Students at Whitman College had the opportunity to pose a series of questions to former Ambassador Ryan Crocker on Tuesday evening, during a student workshop hosted by the career diplomat, which addressed several key areas of foreign policy and focused on the issue of potential conflict between duty and principles in public service.
Students prepared for the event, held in the college's Reid Campus Center, by reading a series of articles personally assigned by Crocker, who served as the diplomatic counterpart to Gen. David Petraeus during the 2007 surge in Iraq, including a piece he wrote for the Sept. 14 issue of Newsweek magazine.
As the former ambassador took his seat he announced to those in attendance, "Welcome to Public Policy and Personal Conviction 101."
Briefly recounting the story of how he became a diplomat and made the life changing decision to enter public service, Crocker told the group about his relationship with his father, who spent his career in the Air Force.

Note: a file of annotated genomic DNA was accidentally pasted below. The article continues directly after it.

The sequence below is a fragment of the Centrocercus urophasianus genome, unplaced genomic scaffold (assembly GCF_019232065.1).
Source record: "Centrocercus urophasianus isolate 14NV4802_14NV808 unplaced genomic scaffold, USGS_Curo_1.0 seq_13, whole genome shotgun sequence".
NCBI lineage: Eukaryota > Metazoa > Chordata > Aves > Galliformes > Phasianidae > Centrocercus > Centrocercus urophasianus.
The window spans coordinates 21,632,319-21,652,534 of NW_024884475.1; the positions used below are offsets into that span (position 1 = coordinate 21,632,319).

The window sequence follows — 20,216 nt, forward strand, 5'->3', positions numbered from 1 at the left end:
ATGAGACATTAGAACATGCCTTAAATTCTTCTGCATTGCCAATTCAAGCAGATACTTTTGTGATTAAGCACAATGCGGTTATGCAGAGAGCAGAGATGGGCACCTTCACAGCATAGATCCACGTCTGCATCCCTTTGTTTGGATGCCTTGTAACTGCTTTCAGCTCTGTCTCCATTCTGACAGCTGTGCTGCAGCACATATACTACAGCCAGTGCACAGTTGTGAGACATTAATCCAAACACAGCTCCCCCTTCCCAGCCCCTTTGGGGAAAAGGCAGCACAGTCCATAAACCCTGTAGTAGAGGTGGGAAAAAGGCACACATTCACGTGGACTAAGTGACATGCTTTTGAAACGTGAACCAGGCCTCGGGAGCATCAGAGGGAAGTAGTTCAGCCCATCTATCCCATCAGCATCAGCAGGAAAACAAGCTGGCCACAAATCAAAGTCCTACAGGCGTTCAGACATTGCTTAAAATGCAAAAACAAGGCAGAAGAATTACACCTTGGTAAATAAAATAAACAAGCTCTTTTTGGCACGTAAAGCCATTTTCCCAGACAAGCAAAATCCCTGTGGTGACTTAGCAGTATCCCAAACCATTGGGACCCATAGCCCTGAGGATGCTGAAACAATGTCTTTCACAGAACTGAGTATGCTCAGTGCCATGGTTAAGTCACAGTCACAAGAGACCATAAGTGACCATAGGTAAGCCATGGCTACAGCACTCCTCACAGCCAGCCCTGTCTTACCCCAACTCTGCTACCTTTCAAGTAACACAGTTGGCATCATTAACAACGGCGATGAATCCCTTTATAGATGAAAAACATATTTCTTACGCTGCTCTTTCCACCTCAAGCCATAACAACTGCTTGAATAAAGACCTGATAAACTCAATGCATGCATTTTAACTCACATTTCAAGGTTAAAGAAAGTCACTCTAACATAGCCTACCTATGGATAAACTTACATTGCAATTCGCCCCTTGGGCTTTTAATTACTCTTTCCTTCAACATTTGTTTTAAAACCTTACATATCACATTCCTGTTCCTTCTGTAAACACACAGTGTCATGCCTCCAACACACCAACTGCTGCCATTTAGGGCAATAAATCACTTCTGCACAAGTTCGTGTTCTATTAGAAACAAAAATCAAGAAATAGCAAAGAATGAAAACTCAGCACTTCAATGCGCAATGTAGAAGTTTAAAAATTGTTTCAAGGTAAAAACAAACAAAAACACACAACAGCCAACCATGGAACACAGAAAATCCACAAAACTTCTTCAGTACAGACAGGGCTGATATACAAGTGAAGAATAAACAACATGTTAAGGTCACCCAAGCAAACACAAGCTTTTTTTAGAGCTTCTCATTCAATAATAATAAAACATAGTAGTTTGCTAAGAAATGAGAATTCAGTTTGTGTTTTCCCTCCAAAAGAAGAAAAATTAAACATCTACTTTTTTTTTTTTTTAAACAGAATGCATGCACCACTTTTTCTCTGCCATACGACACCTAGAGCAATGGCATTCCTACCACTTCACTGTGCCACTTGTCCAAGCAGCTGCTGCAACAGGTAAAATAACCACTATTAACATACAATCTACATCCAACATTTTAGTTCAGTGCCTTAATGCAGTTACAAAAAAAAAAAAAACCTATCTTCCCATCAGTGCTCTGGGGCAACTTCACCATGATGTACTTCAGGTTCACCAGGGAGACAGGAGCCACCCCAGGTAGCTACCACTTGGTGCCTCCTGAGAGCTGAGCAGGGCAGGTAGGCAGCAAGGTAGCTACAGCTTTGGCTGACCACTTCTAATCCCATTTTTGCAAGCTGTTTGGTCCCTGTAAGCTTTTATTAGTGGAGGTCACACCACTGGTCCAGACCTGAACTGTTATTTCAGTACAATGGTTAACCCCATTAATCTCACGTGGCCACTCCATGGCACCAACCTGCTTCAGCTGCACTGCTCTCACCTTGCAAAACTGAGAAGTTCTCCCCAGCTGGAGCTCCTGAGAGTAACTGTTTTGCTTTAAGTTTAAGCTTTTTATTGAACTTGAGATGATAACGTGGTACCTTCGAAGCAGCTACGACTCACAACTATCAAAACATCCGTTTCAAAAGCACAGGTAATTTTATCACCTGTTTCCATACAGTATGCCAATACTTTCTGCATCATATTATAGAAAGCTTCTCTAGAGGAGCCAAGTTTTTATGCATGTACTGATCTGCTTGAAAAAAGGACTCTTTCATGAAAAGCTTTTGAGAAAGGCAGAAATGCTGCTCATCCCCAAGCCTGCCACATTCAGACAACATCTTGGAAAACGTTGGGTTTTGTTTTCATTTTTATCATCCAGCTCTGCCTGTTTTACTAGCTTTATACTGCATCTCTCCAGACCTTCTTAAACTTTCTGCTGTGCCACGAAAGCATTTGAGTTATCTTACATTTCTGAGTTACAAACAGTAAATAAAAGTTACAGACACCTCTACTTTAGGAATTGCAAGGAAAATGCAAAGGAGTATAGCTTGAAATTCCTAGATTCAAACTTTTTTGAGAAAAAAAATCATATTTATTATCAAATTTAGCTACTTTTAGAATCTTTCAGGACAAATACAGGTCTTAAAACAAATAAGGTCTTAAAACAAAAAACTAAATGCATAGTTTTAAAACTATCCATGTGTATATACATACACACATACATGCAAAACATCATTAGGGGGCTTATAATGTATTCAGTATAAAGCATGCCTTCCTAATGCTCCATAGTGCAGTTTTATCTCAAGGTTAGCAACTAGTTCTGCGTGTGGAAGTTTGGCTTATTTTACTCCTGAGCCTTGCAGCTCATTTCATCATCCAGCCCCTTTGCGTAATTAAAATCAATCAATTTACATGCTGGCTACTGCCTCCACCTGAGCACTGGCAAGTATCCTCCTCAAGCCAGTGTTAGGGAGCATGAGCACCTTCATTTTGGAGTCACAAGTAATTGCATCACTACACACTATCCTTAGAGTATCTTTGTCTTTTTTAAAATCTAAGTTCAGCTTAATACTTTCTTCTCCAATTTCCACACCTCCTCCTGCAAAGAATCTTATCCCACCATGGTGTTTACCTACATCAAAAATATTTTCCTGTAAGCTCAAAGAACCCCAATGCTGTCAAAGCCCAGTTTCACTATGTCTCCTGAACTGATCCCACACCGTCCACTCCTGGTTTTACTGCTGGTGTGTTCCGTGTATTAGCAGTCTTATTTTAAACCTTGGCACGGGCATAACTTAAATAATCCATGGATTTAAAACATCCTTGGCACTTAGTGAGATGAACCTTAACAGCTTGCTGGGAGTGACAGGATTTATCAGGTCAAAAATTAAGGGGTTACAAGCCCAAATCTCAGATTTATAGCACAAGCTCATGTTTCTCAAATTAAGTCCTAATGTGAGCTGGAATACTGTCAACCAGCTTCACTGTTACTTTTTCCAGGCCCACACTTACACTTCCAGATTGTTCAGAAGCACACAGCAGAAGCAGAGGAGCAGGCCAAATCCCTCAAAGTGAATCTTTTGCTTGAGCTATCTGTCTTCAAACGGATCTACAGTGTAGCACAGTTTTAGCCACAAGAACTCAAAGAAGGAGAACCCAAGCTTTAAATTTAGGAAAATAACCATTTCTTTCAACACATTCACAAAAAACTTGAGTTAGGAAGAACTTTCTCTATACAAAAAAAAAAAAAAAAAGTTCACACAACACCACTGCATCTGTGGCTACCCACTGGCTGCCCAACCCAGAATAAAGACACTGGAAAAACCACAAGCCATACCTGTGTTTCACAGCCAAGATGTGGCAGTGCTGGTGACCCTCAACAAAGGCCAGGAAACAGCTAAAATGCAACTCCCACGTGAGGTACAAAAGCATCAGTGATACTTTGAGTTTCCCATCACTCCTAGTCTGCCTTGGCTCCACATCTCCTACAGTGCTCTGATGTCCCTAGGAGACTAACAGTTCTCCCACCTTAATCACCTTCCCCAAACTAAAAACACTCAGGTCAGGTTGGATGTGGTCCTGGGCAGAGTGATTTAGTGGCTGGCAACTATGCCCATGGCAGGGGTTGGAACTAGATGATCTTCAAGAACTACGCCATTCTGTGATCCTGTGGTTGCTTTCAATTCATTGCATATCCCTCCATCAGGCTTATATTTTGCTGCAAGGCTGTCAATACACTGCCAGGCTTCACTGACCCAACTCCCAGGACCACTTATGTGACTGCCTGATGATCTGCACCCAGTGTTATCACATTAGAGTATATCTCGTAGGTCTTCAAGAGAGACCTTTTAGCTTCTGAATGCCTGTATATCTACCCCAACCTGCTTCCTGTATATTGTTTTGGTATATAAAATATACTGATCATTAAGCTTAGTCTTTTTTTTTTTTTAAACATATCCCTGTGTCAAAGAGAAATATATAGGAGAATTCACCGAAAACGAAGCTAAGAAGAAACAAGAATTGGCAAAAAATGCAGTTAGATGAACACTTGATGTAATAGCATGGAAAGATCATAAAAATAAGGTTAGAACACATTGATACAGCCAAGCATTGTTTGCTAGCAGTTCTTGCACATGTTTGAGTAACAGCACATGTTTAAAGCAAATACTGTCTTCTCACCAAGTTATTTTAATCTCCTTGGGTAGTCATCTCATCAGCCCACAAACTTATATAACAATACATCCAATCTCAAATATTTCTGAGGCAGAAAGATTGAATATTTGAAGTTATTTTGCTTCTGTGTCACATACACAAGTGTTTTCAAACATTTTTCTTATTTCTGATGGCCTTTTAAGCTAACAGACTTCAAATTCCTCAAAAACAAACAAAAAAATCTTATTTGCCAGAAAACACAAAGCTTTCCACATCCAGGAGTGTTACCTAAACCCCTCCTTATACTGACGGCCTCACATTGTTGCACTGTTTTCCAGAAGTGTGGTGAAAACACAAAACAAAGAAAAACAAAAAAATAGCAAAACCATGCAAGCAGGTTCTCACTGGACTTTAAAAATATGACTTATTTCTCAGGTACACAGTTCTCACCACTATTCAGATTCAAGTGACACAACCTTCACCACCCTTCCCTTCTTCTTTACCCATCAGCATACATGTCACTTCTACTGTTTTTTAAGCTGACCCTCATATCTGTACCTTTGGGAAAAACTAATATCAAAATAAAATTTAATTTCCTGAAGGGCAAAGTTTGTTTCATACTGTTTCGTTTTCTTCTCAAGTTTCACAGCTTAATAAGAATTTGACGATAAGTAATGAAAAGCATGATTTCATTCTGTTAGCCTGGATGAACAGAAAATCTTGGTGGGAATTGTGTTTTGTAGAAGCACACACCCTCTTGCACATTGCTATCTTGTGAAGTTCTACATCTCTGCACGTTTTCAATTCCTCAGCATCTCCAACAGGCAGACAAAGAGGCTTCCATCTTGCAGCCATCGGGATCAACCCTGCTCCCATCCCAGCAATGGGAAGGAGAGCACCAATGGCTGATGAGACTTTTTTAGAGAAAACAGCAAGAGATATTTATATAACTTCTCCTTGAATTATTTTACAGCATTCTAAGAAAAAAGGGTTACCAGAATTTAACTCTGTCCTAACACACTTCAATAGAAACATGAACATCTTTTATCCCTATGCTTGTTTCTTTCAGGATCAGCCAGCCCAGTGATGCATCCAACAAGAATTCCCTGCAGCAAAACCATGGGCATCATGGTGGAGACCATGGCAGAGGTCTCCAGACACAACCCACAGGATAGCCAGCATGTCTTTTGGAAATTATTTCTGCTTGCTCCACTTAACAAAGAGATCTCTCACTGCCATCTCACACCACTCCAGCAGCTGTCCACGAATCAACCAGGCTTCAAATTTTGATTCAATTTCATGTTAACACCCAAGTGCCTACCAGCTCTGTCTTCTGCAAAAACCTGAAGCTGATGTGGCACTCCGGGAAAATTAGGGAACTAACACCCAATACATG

"I didn't want to do what my father did," Crocker recalled. "So I rebelled against him and ended up in a very similar type of job only in a suit instead of a uniform."
Crocker emphasized his satisfaction and pride in working as a diplomat in the Middle East, including his interactions with members of the armed services -- for whom he had high praise.
"You're watching the birth of America's new greatest generation," he said. "And they're coming out of Afghanistan and Iraq."
But Crocker, a recipient of the Presidential Medal of Freedom awarded by former president George W. Bush, explained the importance of dissent as well as duty, and described to the students some of the times during his career when he wrestled with issues of conscience while serving the American government overseas, specifically during his time as ambassador to Lebanon during the Reagan administration.
"My criticism did not change our policy in Lebanon one fraction of an inch," he explained. "But ironically, when I returned, I received an award for creative dissent."
Crocker warned students of the potential pitfalls in becoming "yes-men and women" and the need for independent thought in all lines of work, but especially in public service. However, he explained the possible consequences for such actions.
"There are no easy choices when issues rise to that level," Crocker said. "In the three of the six countries in which I was the chief of mission, one of my predecessors had been assassinated."
Crocker's final words to the group of inquisitive and eager students were simply, "Good luck."